Finally, I could not help but notice that almost all the examples of “moot behavioural addictions” that Billieux et al. (16) cited – as did the paper by Kardefelt-Winther et al. (32) – are papers that I co-authored. I do not have the space to give a detailed account of how each of these studies came about and the rationale for conceptualizing these behaviors within a behavioral addiction framework. However, I thought I would briefly outline some contextual information in relation to just one of the behavioral addictions that was challenged by Billieux et al. (16) – namely, ‘tanning addiction’.

Over the past 15 years, there have been dozens of studies published on tanning addiction – often referred to as ‘tanorexia’ and ‘tanning dependence’ in early papers but now commonly referred to as an addiction in more contemporary papers (33-51).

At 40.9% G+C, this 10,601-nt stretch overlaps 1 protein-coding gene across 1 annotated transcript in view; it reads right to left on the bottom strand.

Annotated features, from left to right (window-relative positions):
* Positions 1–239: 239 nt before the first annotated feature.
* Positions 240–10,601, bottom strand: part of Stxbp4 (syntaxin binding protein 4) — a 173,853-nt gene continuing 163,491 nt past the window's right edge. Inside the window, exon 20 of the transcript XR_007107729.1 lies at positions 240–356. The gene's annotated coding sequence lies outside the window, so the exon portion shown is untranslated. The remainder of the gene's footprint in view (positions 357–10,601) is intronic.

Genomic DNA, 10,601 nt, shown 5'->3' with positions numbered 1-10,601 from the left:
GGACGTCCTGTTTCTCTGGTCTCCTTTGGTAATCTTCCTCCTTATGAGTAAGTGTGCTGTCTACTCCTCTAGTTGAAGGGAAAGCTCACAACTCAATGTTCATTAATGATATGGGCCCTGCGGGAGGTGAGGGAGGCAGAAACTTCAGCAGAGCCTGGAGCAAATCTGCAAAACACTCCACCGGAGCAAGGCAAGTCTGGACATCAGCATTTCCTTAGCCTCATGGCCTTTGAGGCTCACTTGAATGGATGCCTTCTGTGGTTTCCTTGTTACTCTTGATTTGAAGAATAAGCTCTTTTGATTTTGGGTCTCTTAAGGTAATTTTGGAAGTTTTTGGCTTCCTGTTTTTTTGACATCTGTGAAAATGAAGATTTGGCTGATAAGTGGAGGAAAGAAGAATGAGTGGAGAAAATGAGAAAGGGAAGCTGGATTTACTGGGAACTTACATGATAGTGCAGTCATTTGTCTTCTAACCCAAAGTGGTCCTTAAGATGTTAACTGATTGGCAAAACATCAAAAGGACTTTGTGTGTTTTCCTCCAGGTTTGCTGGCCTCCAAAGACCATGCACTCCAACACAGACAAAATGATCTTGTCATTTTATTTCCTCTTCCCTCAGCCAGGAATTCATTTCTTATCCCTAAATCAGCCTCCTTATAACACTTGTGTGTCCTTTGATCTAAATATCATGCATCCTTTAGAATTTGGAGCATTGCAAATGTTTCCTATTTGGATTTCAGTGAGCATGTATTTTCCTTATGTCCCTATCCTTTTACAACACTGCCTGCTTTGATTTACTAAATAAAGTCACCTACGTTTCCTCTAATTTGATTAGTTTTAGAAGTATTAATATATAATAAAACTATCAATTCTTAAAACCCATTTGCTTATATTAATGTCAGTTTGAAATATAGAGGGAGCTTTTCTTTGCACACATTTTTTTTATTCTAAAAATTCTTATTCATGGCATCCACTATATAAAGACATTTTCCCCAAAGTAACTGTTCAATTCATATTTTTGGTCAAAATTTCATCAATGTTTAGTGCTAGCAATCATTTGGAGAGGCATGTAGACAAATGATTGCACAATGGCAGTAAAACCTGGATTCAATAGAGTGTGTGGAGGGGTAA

Papers on this topic have been published in journals such as Addiction Biology, Addiction Research & Theory, American Journal of Drug & Alcohol Abuse, and Current Pharmaceutical Design. Tanning is far from a trivial behavior given the large number of skin cancer cases worldwide caused by the behavior (particularly in those who use sun beds excessively). There are at least ten psychometric instruments that have been developed to assess the risk of problematic tanning and/or tanning addiction. However, most of these instruments have poor psychometric properties and were developed using small sample sizes. Of all the papers that have been published on the topic, the paper I co-authored on tanning addiction (14) was singled out by Billieux et al. (16), yet our study had a very large sample size (over 23,500 participants) and outlined the development of a robust psychometric instrument to assess the risk of tanning addiction (i.e., the Bergen Tanning Addiction Scale) using core addiction criteria unlike many of the other instruments. Kardefelt-Winther et al. (32) recommended that research into behavioral addictions should begin with in-depth case studies and qualitative studies. This is exactly how the field of tanning addiction started, and our 2018 study was the latest in a relatively long line of previous qualitative, survey, and psychometric studies (14). Maybe the addiction studies field will never be unified in terms of bringing substance and behavioral addictions under the same definitional, conceptual, and diagnostic umbrella. However, that will never stop me trying.